My opinion, for what it’s worth: I still think it serves no purpose and opens the door to abuse. The last thing you should worry about during a disaster is how many people can listen in. Your listeners could even save the day by helping out with expertise you’re looking for.

    JUNE, 2013, By Hans PD0AC

    https://hamgear.wordpress.com/2013/06/27/encryption-and-ham-radio/

    ===

    CHECK YOUR EMAIL ANYWHERE IN THE WORLD!

    "Today, there is an HF BBS service that allows you to pick up your mail anywhere in the world. The system is called WinLink 2000 and it has a backbone network on the Internet, which allows all participating WinLink mailbox operation (MBO) stations to share their message databases. Therefore, a user can connect to any participating WinLink MBO in the world to send or retrieve mail—doing away with the necessity of having a home BBS."

    QST March, 2000, p. 90

    http://www.arrl.org/digital-data-modes
    http://www.arrl.org/files/file/Technology/tis/info/pdf/47cfr97_309.pdf
    http://www.arrl.org/served-agencies-and-partners

    Background -- there are situations when the Amateur Radio Emergency Service (ARES) must have the capability to pass message traffic across the nation quickly and accurately, and future expectations of ARES for such a nationwide capability will likely increase, with the ARRL's Citizens Corps partnership with the Department for Homeland Security. This capability is not currently available to ARES.

    Winlink 2000, a Worldwide Amateur Radio Digital Radio Email Network, will allow delivery of message traffic anywhere in the World where Internet services are active, or amateur Winlink Participating Network stations (PMBOs) are operating. The delivery of these messages may be accomplished automatically in a matter of minutes using simple SMTP email formatting. The momentum is moving strongly in favor of our recommended digital message source. Based solely on its own merits, and on positive word-of-mouth publicity, Winlink 2000 is already a mature established worldwide network, which is currently experiencing a tremendous growth.

    For five years, [SINCE 1999] the Winlink 2000 system has been successfully serving its users in the boating and RV areas 24x7. We aren't recreating the wheel. We are simply attempting to adapt an already proven communications network to meet the needs of the public service agencies and the needs of all organizations involved in providing disaster communications. This is currently being accomplished at the local levels with many of our Sections, and with the full cooperation and assistance of the Winlink Development Team. The digital network will provide a value added service for ARES and will continue to be viewed very positively by our served agencies. This allows ARES to be viewed as modern and necessary instead of antiquated and invasive.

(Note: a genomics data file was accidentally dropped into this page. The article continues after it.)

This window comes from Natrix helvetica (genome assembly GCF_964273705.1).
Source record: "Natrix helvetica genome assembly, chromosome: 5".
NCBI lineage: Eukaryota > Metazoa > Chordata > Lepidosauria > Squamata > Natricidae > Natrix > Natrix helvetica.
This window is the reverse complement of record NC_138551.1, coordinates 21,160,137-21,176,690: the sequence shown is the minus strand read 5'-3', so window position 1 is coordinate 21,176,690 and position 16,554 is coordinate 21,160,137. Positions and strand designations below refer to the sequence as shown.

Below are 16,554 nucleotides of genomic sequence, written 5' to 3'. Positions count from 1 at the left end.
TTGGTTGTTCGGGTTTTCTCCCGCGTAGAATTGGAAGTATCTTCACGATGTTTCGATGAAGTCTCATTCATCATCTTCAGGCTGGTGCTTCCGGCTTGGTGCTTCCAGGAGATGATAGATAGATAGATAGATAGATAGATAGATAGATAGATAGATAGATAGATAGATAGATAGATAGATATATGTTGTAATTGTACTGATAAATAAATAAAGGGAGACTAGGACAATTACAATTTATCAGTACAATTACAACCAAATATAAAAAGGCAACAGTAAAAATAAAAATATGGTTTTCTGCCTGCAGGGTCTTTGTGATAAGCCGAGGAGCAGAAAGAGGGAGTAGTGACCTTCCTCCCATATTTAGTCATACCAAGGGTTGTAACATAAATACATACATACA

ARRL Digital Cmte Report, July, 2004

    http://www.arrl.org/files/file/About ARRL/Committee Reports/2004/July/ARESCOM.pdf
     
    KX4O likes this.
  6. KX4O

    KX4O Ham Member QRZ Page

    Good review. Thanks.
     
  7. N4QX

    N4QX Premium Subscriber QRZ Page

    Ok, fine. I'll reclassify you to the "I hate symbol rate restrictions but not so much that I won't spend years griping about an effort to get rid of them" crowd.

    Complaining about late filed comments is still laughable given this proceeding's history.
     
  8. K0IDT

    K0IDT Ham Member QRZ Page

    I agree on the symbol rate restrictions, but the resistance to removal of same was more toward why it was requested, who or what was behind the move, and the totally corrupt process that got us here. Look at the comments in support,
    we want/need P4 for whatever, and we want as much spectrum as we can get away with grabbing--preferably exclusive use to keep the riff-raff out. Comments dripping with arrogant elitism abound in the comments, it doesn't help.

    Did you stop to think that the "late filed" comment, and a few others, was maybe a troll for the less stable lemmings to keep them chasing down yet another dead end rabbit hole? It seems to have worked :)
     
    ND6M likes this.
  9. KX4O

    KX4O Ham Member QRZ Page

    W6EM, K7JEM and N9LYA like this.
  10. N3HGB

    N3HGB Ham Member QRZ Page

    I am trying to imagine what the FCC thinks about all this and all I can come up with is "We really hope someone with some cash wants HF spectrum soon or we'll be reading this crap until we retire" :rolleyes:
     
    N9LYA and KX4O like this.